Women have been historically marginalised in the coal economy; their representation must be ensured in Just Energy Transition planning so that no one is left behind
Sabita Behera (name changed) sits on the threshold of her house, rolling tendu leaves to make beedis that stack up neatly at one end of her tray.
Every day, she has to meet her daily target of a thousand such cigarettes, for which she receives Rs 130 at the nearby village market to supplement her husband’s wages as a contractual worker at a washery nearby. It is a hand-to-mouth existence.
In India, women are the most marginalised members of the communities dependent on coal mining. At first, when their homes and farms are acquired for a mine, they are deprived of rehabilitation packages offered by mining companies, as most of these are offered in lieu of land.
Entitlements of land are predominantly in the names of men. Inevitably, women also lose access to and control over natural resources and produce from common lands. The ban on women’s employment in underground coal mines in the 1920s historically restricted them from formal mining work. Though the ban was lifted in 2019, their condition remains much the same.
Their livelihood opportunities are minimal and are mostly engaged in unpaid, underpaid and hazardous jobs in the coal economy. Women’s participation in the workforce in the working age group of 15-59 years is a mere 5 per cent compared to 76 per cent of men in Angul district of Odisha.
In a policy brief on gender and transition, Suravee Nayak and Ashwini K Swain from the Initiative on Climate, Energy and Environment at the Centre for Policy Research said these pre-existing inequalities confine women to three categories: Social reproductive labour or ‘housewification’, formal but menial labour and casual labour engaged in coal scavenging.
“Women live very harsh lives here and struggle to make ends meet. Most are uneducated housewives and are financially dependent,” said Urmila Desury, a community worker in the coal mining areas of Angul.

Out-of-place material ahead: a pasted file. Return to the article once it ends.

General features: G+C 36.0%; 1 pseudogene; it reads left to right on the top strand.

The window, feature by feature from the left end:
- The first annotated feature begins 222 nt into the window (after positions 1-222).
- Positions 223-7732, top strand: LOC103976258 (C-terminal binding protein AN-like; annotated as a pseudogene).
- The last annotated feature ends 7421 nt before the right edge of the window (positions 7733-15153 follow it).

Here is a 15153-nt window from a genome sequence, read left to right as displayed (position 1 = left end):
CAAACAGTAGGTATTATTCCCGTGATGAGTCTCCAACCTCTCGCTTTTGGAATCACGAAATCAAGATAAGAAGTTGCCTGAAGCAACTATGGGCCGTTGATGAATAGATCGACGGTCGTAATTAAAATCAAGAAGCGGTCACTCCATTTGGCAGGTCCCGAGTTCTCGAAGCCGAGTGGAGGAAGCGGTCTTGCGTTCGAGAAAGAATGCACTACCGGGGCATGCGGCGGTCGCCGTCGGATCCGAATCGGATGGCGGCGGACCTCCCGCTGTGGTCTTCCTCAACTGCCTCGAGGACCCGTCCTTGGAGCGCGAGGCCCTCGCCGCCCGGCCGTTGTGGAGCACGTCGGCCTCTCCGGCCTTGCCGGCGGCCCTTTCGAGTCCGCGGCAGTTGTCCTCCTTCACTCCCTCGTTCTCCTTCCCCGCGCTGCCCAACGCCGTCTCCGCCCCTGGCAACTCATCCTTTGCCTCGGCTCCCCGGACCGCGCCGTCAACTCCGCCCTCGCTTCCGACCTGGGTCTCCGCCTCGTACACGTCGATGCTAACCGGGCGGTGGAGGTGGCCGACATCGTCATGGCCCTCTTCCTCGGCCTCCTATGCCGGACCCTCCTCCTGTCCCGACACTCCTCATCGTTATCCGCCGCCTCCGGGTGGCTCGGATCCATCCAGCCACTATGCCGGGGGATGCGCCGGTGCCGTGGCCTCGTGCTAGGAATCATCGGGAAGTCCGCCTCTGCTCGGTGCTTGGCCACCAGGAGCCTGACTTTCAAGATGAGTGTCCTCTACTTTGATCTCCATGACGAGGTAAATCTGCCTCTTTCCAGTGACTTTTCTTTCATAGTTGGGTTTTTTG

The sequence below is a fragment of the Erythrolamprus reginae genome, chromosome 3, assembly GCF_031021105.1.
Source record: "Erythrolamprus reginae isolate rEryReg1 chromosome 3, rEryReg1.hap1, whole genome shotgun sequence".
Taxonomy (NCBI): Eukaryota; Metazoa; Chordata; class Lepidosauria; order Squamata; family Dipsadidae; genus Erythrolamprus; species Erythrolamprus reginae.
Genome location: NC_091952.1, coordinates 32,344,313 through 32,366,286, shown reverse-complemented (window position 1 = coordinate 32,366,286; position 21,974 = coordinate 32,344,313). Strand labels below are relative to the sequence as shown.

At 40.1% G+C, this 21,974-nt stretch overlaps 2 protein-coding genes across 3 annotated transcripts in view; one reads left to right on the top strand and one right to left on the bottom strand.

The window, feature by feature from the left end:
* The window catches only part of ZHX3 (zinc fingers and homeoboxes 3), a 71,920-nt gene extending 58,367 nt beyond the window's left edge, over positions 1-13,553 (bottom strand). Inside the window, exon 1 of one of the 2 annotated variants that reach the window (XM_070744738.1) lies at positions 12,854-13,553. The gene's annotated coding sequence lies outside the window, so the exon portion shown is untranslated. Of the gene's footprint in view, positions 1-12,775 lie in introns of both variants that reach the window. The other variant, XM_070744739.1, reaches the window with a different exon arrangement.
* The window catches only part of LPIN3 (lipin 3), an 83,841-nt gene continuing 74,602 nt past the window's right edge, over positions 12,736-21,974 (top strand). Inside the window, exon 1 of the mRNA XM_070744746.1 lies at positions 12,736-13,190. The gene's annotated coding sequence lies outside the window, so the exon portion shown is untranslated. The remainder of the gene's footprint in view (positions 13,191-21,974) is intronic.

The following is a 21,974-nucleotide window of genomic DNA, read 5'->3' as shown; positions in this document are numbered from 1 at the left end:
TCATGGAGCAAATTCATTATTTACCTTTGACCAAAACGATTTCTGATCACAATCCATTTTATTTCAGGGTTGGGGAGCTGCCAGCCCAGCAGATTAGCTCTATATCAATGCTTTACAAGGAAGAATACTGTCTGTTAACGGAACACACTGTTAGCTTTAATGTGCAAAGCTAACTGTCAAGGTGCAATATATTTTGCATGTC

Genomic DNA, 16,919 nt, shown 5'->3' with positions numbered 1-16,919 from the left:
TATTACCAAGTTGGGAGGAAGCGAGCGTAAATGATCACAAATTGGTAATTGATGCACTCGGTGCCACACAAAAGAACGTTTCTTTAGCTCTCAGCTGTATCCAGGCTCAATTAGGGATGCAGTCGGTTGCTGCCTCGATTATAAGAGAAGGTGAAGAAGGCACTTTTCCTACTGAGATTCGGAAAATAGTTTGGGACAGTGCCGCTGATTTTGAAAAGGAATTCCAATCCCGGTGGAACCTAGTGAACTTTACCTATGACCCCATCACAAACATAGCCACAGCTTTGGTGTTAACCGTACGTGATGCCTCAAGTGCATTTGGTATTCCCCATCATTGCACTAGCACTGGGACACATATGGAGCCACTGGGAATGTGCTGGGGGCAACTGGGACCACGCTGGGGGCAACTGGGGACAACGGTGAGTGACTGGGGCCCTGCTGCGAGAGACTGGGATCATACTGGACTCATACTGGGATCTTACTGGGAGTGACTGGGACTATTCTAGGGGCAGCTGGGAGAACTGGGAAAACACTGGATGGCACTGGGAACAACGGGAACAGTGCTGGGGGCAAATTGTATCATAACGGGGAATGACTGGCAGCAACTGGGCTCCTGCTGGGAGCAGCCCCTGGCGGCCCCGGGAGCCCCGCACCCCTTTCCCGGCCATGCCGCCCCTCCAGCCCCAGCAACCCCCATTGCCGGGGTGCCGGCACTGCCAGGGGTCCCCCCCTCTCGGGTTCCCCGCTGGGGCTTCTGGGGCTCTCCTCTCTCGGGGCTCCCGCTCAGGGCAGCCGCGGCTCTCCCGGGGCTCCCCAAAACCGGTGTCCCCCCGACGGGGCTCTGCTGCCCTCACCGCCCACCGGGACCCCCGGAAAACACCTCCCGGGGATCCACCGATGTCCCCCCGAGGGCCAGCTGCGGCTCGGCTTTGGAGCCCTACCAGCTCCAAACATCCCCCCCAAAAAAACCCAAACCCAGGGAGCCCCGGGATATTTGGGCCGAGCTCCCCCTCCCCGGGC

“If the coal mines were to go, there will be no jobs for us — we will not survive,” she said.
The world is not transitioning to clean energy fast enough to meet the targets of the 2015 Paris Agreement, according to a recent report by the US think tank Global Energy Monitor.
India’s commitments at the 2021 Glasgow climate summit (COP26) to reach Net Zero emissions by 2070 entail transitioning from coal, oil and gas to renewable energy in the coming years. This transition, however, needs to be a ‘just’ one that considers the needs of the most vulnerable and poorest sections of those dependent on the coal economy.
Mahanadi Coalfields Limited (MCL), a subsidiary of the state-owned Coal India Limited (CIL), operates eight mines here and employs 53,802 workers formally and informally in coal mining, according to the official data for 2021-2022.
Estimates of those directly dependent on coal and coal-based industries in Angul are far higher at 168,721. Although women constitute about half of the coal-dependent economy, they remain at the periphery, working either as unpaid care providers or as informal workers with low-paid menial jobs.
Hence, they garner less experience and have little or no skill development for employment in the long run. Their poor educational status also inhibits them from securing good jobs.